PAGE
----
Compact Unit


Guest Writer for This Unit: Ethel Walker, elementary school teacher for nineteen years and ordained clergy, Oakland, CA

The unit you are viewing, Children’s Day (Birth—Age 12) Rites of Passage, is a compact unit. This means that it is not a complete commentary of the Scripture(s) selected for this day on the calendar, nor does it have a full, supporting cultural resource unit and worship unit. Instead, to enliven the imagination of preachers and teachers, we have provided a sermonic outline, songs, suggested books, and suggested articles, links, and videos. For additional information see Children’s Day in the archives of the Lectionary for 2008–2010. In 2011 the African American Lectionary began posting compact units for moments on its liturgical calendar.

I. Description of the Liturgical Moment

A child not reared by the Church will be reared by the world.

“Find sustenance in your origins . . . . You hearers, seers, imaginers, thinkers, rememberers, you prophets called to communicate truths of the living way to a people fascinated unto death . . . . The eyes of the seers should range far into purposes. The ears of the hearers should listen far toward origins. The utterers’ voice should make knowledge of the way, of heard sounds and visions seen, the voice of utterers should make this knowledge inevitable, impossible to lose.”1

This Sunday, Children’s Day (birth–age 12) is the liturgical moment of focus. On this Sunday, the emphasis is on training children the right way and doing training sufficient so that they will not depart from it when they are old. In addition to the theological information that grows out of Proverbs 22:6, on this Children’s Sunday the Lectionary is advocating for rites of passage programs (ROPP) as an effective way for the Black Church to train black children to love God; uplift their families; find, embrace, and live out their purpose; and become exemplary models for others to do all of the same.

Although Rites of Passage programs are not new and have been used for children, teens, and adults, our focus is on young children (birth–age 12). My experience with ROPP and the literature has convinced me that the components of a typical, strong rites of passage program for children will likely be most useful for ages 5–12. However, this does not prevent churches from beginning to use ROPP principles as soon as a child can speak. Then, once a child comes of age, they will move naturally into a ROPP.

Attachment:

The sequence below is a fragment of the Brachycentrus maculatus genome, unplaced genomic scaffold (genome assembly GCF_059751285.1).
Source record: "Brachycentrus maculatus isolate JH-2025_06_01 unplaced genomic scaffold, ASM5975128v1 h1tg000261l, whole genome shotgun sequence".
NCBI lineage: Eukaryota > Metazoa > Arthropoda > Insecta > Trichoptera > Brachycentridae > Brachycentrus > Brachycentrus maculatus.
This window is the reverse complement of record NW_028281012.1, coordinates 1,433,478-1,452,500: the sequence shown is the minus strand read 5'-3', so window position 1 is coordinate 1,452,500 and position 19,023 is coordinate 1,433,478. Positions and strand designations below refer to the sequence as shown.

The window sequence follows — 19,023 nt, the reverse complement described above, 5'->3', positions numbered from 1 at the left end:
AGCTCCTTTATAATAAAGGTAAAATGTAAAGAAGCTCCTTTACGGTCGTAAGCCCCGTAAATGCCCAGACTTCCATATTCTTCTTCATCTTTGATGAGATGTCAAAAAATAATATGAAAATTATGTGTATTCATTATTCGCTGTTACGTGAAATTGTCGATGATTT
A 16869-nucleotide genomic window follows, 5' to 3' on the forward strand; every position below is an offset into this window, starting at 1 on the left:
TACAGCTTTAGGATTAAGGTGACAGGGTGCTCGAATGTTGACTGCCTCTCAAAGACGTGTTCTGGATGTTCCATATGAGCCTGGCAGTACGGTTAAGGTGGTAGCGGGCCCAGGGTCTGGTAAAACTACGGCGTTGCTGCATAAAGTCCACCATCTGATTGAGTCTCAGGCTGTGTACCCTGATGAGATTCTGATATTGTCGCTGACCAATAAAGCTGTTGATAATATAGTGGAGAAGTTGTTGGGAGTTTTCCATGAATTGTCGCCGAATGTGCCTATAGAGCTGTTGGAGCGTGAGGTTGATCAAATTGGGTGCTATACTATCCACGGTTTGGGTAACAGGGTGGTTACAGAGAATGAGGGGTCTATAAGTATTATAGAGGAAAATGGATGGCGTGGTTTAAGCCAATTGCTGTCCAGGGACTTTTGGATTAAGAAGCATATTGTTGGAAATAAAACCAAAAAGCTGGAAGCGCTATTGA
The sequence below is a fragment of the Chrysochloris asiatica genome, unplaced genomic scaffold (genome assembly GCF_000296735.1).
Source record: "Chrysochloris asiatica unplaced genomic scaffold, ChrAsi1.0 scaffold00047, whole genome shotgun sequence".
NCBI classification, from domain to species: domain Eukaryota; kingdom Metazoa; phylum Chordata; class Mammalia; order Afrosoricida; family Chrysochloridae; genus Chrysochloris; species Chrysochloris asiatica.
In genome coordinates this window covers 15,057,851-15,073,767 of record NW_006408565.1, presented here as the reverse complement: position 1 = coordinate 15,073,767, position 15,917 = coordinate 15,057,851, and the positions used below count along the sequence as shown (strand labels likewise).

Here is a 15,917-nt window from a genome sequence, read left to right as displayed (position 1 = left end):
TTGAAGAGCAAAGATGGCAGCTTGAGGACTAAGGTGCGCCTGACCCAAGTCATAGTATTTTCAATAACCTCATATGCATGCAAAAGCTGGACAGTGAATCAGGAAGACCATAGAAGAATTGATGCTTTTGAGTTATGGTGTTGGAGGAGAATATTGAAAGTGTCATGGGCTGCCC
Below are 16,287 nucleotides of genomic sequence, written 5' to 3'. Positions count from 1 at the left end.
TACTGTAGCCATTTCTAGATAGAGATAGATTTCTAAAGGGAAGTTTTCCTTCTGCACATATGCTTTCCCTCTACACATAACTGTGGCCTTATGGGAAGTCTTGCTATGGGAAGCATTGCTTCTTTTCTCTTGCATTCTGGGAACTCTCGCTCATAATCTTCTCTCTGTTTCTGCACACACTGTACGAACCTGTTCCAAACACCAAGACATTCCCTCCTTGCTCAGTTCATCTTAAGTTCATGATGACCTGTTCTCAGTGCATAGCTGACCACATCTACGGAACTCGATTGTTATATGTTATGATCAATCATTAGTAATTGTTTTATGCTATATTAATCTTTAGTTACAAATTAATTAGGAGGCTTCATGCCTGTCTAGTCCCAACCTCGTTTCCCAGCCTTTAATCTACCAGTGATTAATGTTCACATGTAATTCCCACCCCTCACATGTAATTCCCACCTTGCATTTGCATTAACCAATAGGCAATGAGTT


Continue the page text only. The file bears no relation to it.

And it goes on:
What is a rites of passage program? Rites of passage programs designed for and operated by African Americans have been around in the United States since the 1960s and most give credit for their existence in the United States to the cultural nationalist or Pan-African movement of the 1960s–1970s.2 The African concept of rites of passage or initiation, which has its roots in ancient Kemet (Egypt), undergirds (in some way) all African American rites of passage programs. According to Nsenga Warfield-Coppock, a Washington, D.C.-based psychologist who has studied ROPP,

A rite is a ceremony or celebration. Passage refers to the movement from one state to another. Thus, the adolescent rite of passage is a supervised developmental and educational process whose goal is to assist young people in attaining the knowledge and accepting the responsibilities, privileges, and duties of an adult member of a society. . . .3 The rites of passage can thus be considered a social and cultural “inoculation” process that facilitates healthy, African-centered development among African American youth and protects them against the ravages of a racist, sexist, capitalist, and oppressive society. Most importantly, it prepares them physically, mentally, and spiritually for active resistance and struggle against the seductive lure of the American Way.4

In wholehearted agreement with Warfield-Coppock, when I speak of training African American children in the right way, so that they will not depart from this training when they are old, I am speaking of African American churches and parents first, and other interested parties of good-will second, providing the training needed. Churches that operate ROPP must ensure that they have an African American pedagogical approach that is holistic and best suited to the learning styles of those served. Churches need to ensure that students can see themselves in the curriculum, and African American administrators are needed.